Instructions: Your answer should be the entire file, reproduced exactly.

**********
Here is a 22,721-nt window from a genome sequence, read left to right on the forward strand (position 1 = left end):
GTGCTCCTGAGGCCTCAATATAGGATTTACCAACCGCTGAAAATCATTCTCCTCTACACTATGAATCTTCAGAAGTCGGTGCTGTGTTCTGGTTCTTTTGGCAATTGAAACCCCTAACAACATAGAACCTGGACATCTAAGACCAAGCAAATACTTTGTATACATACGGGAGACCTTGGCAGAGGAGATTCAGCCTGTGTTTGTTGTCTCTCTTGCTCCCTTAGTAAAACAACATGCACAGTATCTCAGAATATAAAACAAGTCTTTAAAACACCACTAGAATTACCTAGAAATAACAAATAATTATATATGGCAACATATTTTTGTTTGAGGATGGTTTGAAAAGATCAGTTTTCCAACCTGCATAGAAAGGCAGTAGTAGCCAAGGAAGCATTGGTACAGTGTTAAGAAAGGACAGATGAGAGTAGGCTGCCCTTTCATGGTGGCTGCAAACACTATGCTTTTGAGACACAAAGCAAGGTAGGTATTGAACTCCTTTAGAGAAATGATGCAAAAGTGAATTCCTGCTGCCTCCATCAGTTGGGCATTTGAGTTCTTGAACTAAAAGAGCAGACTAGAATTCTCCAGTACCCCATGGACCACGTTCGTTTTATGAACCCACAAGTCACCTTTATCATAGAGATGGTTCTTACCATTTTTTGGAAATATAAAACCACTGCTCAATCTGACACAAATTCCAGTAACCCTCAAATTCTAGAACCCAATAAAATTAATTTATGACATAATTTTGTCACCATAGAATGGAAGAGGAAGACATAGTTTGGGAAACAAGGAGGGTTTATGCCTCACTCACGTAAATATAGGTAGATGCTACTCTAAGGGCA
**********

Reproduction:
Here is a 22,721-nt window from a genome sequence, read left to right on the forward strand (position 1 = left end):
GTGCTCCTGAGGCCTCAATATAGGATTTACCAACCGCTGAAAATCATTCTCCTCTACACTATGAATCTTCAGAAGTCGGTGCTGTGTTCTGGTTCTTTTGGCAATTGAAACCCCTAACAACATAGAACCTGGACATCTAAGACCAAGCAAATACTTTGTATACATACGGGAGACCTTGGCAGAGGAGATTCAGCCTGTGTTTGTTGTCTCTCTTGCTCCCTTAGTAAAACAACATGCACAGTATCTCAGAATATAAAACAAGTCTTTAAAACACCACTAGAATTACCTAGAAATAACAAATAATTATATATGGCAACATATTTTTGTTTGAGGATGGTTTGAAAAGATCAGTTTTCCAACCTGCATAGAAAGGCAGTAGTAGCCAAGGAAGCATTGGTACAGTGTTAAGAAAGGACAGATGAGAGTAGGCTGCCCTTTCATGGTGGCTGCAAACACTATGCTTTTGAGACACAAAGCAAGGTAGGTATTGAACTCCTTTAGAGAAATGATGCAAAAGTGAATTCCTGCTGCCTCCATCAGTTGGGCATTTGAGTTCTTGAACTAAAAGAGCAGACTAGAATTCTCCAGTACCCCATGGACCACGTTCGTTTTATGAACCCACAAGTCACCTTTATCATAGAGATGGTTCTTACCATTTTTTGGAAATATAAAACCACTGCTCAATCTGACACAAATTCCAGTAACCCTCAAATTCTAGAACCCAATAAAATTAATTTATGACATAATTTTGTCACCATAGAATGGAAGAGGAAGACATAGTTTGGGAAACAAGGAGGGTTTATGCCTCACTCACGTAAATATAGGTAGATGCTACTCTAAGGGCA